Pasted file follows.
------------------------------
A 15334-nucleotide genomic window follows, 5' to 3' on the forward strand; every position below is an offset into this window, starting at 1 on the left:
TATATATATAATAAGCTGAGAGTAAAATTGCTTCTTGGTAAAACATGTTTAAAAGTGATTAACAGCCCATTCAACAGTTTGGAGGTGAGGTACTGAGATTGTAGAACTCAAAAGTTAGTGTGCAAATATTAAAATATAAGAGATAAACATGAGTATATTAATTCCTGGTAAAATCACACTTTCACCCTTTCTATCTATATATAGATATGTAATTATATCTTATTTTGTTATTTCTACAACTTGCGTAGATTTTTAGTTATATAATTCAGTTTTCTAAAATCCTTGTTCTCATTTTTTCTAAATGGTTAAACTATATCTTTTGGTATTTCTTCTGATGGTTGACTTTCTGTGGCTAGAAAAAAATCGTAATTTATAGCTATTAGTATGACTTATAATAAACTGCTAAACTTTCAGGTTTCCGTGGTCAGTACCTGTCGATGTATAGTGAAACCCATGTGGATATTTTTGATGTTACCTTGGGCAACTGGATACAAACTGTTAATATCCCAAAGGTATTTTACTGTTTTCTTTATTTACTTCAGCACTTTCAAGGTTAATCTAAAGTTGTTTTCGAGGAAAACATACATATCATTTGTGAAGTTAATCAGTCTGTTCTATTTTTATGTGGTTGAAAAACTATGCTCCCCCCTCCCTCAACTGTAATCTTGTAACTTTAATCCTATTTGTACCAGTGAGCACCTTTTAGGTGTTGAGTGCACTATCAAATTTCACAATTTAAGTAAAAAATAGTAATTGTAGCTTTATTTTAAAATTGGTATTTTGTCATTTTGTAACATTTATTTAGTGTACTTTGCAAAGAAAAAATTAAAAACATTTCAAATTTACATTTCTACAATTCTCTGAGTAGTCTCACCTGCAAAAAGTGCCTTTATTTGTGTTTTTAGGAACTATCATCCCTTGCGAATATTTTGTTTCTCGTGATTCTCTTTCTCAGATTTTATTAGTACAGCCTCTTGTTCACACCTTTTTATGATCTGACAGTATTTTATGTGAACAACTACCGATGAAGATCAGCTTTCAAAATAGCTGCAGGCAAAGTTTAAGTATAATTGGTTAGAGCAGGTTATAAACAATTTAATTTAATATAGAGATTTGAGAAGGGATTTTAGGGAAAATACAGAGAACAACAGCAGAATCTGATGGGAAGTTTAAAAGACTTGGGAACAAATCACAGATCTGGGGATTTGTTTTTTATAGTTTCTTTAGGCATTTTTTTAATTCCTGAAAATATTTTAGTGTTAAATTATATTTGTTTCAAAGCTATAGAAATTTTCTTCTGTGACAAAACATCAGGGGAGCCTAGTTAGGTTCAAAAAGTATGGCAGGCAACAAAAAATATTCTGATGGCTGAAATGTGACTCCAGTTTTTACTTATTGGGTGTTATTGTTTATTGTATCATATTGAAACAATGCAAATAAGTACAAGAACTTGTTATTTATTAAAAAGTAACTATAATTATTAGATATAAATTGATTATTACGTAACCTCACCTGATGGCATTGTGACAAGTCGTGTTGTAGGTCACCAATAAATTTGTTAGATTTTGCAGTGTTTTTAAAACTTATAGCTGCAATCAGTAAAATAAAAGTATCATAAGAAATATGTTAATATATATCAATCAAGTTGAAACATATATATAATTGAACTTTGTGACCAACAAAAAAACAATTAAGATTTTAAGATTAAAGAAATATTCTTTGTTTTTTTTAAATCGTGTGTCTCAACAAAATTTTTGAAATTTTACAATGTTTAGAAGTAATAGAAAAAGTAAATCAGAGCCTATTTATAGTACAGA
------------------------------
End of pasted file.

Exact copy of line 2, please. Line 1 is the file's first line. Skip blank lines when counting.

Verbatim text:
TATATATATAATAAGCTGAGAGTAAAATTGCTTCTTGGTAAAACATGTTTAAAAGTGATTAACAGCCCATTCAACAGTTTGGAGGTGAGGTACTGAGATTGTAGAACTCAAAAGTTAGTGTGCAAATATTAAAATATAAGAGATAAACATGAGTATATTAATTCCTGGTAAAATCACACTTTCACCCTTTCTATCTATATATAGATATGTAATTATATCTTATTTTGTTATTTCTACAACTTGCGTAGATTTTTAGTTATATAATTCAGTTTTCTAAAATCCTTGTTCTCATTTTTTCTAAATGGTTAAACTATATCTTTTGGTATTTCTTCTGATGGTTGACTTTCTGTGGCTAGAAAAAAATCGTAATTTATAGCTATTAGTATGACTTATAATAAACTGCTAAACTTTCAGGTTTCCGTGGTCAGTACCTGTCGATGTATAGTGAAACCCATGTGGATATTTTTGATGTTACCTTGGGCAACTGGATACAAACTGTTAATATCCCAAAGGTATTTTACTGTTTTCTTTATTTACTTCAGCACTTTCAAGGTTAATCTAAAGTTGTTTTCGAGGAAAACATACATATCATTTGTGAAGTTAATCAGTCTGTTCTATTTTTATGTGGTTGAAAAACTATGCTCCCCCCTCCCTCAACTGTAATCTTGTAACTTTAATCCTATTTGTACCAGTGAGCACCTTTTAGGTGTTGAGTGCACTATCAAATTTCACAATTTAAGTAAAAAATAGTAATTGTAGCTTTATTTTAAAATTGGTATTTTGTCATTTTGTAACATTTATTTAGTGTACTTTGCAAAGAAAAAATTAAAAACATTTCAAATTTACATTTCTACAATTCTCTGAGTAGTCTCACCTGCAAAAAGTGCCTTTATTTGTGTTTTTAGGAACTATCATCCCTTGCGAATATTTTGTTTCTCGTGATTCTCTTTCTCAGATTTTATTAGTACAGCCTCTTGTTCACACCTTTTTATGATCTGACAGTATTTTATGTGAACAACTACCGATGAAGATCAGCTTTCAAAATAGCTGCAGGCAAAGTTTAAGTATAATTGGTTAGAGCAGGTTATAAACAATTTAATTTAATATAGAGATTTGAGAAGGGATTTTAGGGAAAATACAGAGAACAACAGCAGAATCTGATGGGAAGTTTAAAAGACTTGGGAACAAATCACAGATCTGGGGATTTGTTTTTTATAGTTTCTTTAGGCATTTTTTTAATTCCTGAAAATATTTTAGTGTTAAATTATATTTGTTTCAAAGCTATAGAAATTTTCTTCTGTGACAAAACATCAGGGGAGCCTAGTTAGGTTCAAAAAGTATGGCAGGCAACAAAAAATATTCTGATGGCTGAAATGTGACTCCAGTTTTTACTTATTGGGTGTTATTGTTTATTGTATCATATTGAAACAATGCAAATAAGTACAAGAACTTGTTATTTATTAAAAAGTAACTATAATTATTAGATATAAATTGATTATTACGTAACCTCACCTGATGGCATTGTGACAAGTCGTGTTGTAGGTCACCAATAAATTTGTTAGATTTTGCAGTGTTTTTAAAACTTATAGCTGCAATCAGTAAAATAAAAGTATCATAAGAAATATGTTAATATATATCAATCAAGTTGAAACATATATATAATTGAACTTTGTGACCAACAAAAAAACAATTAAGATTTTAAGATTAAAGAAATATTCTTTGTTTTTTTTAAATCGTGTGTCTCAACAAAATTTTTGAAATTTTACAATGTTTAGAAGTAATAGAAAAAGTAAATCAGAGCCTATTTATAGTACAGA